S.D. delegates on the stump for Trump
If the presidential election were decided by South Dakota's congressional delegation, Donald Trump would be the 45th president of the United States. U.S. Rep. Kristi Noem and U.S. Sens. Mike Rounds and John Thune have each endorsed Trump's candid...
If the presidential election were decided by South Dakota's congressional delegation, Donald Trump would be the 45th president of the United States.
U.S. Rep. Kristi Noem and U.S. Sens. Mike Rounds and John Thune have each endorsed Trump's candidacy for president, but how do they align with some of the policy stances the Republican nominee has touted throughout his tumultuous campaign?
With the South Dakota delegation in Mitchell for the annual agriculture showcase called Dakotafest, the trio of Republicans took time to share their perspectives on some of Trump's policy positions.
Building a border wall
An early campaign promise made by Trump was the construction of a large wall on the United States' southern border with Mexico, a wall which Trump said he would force Mexico to fund. And Trump's wall has at least one supporter in Thune.
"I actually offered the amendment in the Senate in the last immigration debate to build a wall," Thune said Wednesday. "I got 38 votes for it, so I'm in favor of it."
Thune was well ahead of Trump in suggesting the border fence, with his bill to require 350 miles of new fencing along the southern border reaching a Senate vote in 2013. The amendment needed 60 votes to pass, but Thune was joined by only 38 of his peers in the 39-54 vote.
While Thune said border fences have worked in other places around the world, he acknowledged a border fence would need to be supported by additional border security.
Fellow Republican Sen. Rounds agreed there is a need to strengthen border security, but he isn't certain a wall is the right approach.
"I think what you can do is you have to strengthen your border, but it doesn't necessarily come in the shape of a wall," Rounds said Wednesday. "There's more modern ways of doing it, and you're not going to put a wall down the middle of the Rio Grande."
Rounds said the country should look at who is already in the United States illegally, and he said there must be some sort of penalty established for violating the law other than a mass deportation.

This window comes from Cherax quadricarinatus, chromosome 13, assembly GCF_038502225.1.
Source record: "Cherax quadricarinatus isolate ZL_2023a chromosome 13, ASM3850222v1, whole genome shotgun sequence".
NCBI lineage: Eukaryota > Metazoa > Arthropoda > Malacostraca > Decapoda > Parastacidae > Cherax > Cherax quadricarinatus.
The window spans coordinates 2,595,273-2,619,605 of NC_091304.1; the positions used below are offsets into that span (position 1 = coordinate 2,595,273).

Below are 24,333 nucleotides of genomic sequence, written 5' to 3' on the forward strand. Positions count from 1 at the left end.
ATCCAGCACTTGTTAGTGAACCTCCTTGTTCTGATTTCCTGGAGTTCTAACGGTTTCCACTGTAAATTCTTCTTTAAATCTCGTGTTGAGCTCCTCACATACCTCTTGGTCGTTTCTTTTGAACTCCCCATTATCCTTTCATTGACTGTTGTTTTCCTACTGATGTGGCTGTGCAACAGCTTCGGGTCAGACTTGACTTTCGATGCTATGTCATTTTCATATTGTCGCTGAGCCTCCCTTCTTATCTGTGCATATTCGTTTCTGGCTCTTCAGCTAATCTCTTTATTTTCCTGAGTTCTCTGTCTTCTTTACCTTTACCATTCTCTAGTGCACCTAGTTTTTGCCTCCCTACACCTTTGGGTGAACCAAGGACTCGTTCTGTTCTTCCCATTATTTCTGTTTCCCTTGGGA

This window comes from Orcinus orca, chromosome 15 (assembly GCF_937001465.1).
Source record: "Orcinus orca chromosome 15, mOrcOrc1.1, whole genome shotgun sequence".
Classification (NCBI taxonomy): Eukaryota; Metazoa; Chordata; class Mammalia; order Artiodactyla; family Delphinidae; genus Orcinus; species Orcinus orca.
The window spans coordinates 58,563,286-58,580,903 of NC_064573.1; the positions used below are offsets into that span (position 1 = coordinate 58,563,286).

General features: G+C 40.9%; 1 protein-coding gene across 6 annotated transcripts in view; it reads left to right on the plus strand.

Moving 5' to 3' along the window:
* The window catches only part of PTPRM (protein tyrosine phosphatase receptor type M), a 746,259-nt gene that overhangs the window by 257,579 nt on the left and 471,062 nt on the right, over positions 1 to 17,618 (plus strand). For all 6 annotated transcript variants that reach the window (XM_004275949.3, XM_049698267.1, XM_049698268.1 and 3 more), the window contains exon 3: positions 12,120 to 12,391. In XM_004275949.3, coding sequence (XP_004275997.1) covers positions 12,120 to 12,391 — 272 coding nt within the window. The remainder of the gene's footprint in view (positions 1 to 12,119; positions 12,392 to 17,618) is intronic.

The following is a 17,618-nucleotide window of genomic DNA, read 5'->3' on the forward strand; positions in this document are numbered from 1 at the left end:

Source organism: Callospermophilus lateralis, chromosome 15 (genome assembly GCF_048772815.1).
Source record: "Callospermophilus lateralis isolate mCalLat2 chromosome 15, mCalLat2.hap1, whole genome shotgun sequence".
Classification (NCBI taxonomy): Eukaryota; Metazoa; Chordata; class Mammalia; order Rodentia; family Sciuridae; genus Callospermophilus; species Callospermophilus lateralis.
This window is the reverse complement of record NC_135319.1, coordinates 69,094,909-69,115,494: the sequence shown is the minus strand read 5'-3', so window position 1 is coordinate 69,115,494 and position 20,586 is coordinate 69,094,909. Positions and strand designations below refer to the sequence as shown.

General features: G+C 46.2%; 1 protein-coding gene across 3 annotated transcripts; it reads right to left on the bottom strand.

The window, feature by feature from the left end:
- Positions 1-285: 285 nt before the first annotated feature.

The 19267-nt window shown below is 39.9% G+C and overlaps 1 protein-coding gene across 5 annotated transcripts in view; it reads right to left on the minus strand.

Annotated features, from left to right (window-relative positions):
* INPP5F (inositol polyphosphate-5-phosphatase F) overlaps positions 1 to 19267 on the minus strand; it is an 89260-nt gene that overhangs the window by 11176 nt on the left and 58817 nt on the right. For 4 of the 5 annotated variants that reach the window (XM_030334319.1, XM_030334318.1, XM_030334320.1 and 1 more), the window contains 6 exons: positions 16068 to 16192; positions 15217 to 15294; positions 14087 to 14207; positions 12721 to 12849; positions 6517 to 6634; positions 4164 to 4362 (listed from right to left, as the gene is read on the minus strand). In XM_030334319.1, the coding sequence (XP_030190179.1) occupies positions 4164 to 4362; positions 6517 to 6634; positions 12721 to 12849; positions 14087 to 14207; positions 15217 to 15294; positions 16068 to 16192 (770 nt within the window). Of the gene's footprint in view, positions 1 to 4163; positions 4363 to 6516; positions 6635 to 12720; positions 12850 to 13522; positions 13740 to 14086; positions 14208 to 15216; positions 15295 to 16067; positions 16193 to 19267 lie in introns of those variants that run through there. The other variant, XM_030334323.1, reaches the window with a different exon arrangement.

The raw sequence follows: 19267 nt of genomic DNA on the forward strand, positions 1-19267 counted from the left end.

Noem agreed with Rounds, calling immigration a national security issue that needs to be reformed.
Another contentious point made throughout Trump's campaign is a proposed ban on Muslim immigrants to the United States, which he later expanded to a blanket ban on immigrants from nations "compromised by terrorism."
If Trump is elected and attempts to impose any sort of religious test upon entry into the United States, he likely won't be able to count on Noem's support.
"No, I certainly don't support that," Noem said following the Dakotafest congressional forum. "I do think that we have to make sure that we're thoroughly using our programs to vet individuals coming into this country."
The two Republican Senators shared similar opinions of Trump's proposed ban on Muslim immigrants.
"I don't think there should be any religious test," Rounds said. "I do think you can look at the individual countries that they're coming from in which the unrest is there, but I don't think we should be asking proposed terrorists to tell us honestly what their religious faith is."
Rounds, who visited Israel, Jordan, Iraq and Afghanistan to discuss national security issues last year, said a better plan to addressing immigration from the Middle East would be to use existing methods to vet immigrants from Syria, Iraq, Iran and Libya.
Thune offered a response akin to Rounds.
"We don't have religious tests in this country, I think the test needs to be a security test," Thune said. "And if they identify people from certain regions of the world where terrorist groups are active and operating and exporting terrorism, taking a look at who we bring into this country from those parts of the world, I think it makes sense, and I think most people would agree with that."
War on ISIS
In a speech earlier this week, Trump called for an "extreme" and "vicious" campaign against the militant group that calls itself ISIS. And in this case, Trump's hawkish approach to attacking ISIS earned unanimous support from the South Dakota delegation.
Rounds said increasing the United States military presence in the Middle East will be determined by whether or not the country feels ISIS is the real enemy and what the military feels is the best course of action to eliminate ISIS as a threat. Rounds believes the military has already provided the Senate with an answer.
"I think we know what it is, and that is go in and kick them from one end to the other and be done with it before you have more civilians losing their lives throughout that entire region, and before they kill more Americans here in the United States," Rounds said.
Noem stood with Rounds and Trump, saying the United States should "destroy" ISIS.
Thune said an attack on ISIS will require a multi-faceted effort waged through a collaboration between intelligence, military and law enforcement agencies.
"I don't think we want to mess around, these guys mean serious business," Thune said. "They've already successfully carried out attacks in Europe and here in the United States, and I think we're going to see more of that if we aren't pushing back and trying to destroy them at the source."